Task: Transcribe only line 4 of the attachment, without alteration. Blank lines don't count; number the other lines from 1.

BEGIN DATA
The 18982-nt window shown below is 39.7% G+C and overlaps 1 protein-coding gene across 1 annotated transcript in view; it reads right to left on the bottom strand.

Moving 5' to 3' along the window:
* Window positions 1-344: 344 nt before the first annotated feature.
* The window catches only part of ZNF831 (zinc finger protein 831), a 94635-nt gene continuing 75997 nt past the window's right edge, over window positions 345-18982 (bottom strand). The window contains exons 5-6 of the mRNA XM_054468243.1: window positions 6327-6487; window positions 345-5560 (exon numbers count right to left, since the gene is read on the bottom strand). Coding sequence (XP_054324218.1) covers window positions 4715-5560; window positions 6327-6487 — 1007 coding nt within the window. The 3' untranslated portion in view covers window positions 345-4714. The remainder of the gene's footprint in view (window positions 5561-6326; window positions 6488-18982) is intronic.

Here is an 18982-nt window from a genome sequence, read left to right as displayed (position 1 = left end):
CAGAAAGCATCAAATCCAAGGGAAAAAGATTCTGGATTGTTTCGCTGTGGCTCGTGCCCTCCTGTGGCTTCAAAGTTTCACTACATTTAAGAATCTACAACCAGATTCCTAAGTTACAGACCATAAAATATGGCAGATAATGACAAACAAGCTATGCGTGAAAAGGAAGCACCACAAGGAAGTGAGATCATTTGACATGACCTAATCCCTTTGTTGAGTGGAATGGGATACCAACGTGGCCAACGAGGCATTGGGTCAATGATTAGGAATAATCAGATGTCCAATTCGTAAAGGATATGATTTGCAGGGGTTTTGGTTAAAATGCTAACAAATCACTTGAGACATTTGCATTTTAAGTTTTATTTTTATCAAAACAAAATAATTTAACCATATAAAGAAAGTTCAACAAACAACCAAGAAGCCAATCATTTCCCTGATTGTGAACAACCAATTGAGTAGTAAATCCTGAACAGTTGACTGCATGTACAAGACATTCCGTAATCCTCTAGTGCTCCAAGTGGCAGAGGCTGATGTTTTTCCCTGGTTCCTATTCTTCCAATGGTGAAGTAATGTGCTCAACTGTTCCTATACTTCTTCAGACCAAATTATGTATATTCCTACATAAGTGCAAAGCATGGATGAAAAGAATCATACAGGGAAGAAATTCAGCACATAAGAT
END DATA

* The window catches only part of ZNF831 (zinc finger protein 831), a 94635-nt gene continuing 75997 nt past the window's right edge, over window positions 345-18982 (bottom strand). The window contains exons 5-6 of the mRNA XM_054468243.1: window positions 6327-6487; window positions 345-5560 (exon numbers count right to left, since the gene is read on the bottom strand). Coding sequence (XP_054324218.1) covers window positions 4715-5560; window positions 6327-6487 — 1007 coding nt within the window. The 3' untranslated portion in view covers window positions 345-4714. The remainder of the gene's footprint in view (window positions 5561-6326; window positions 6488-18982) is intronic.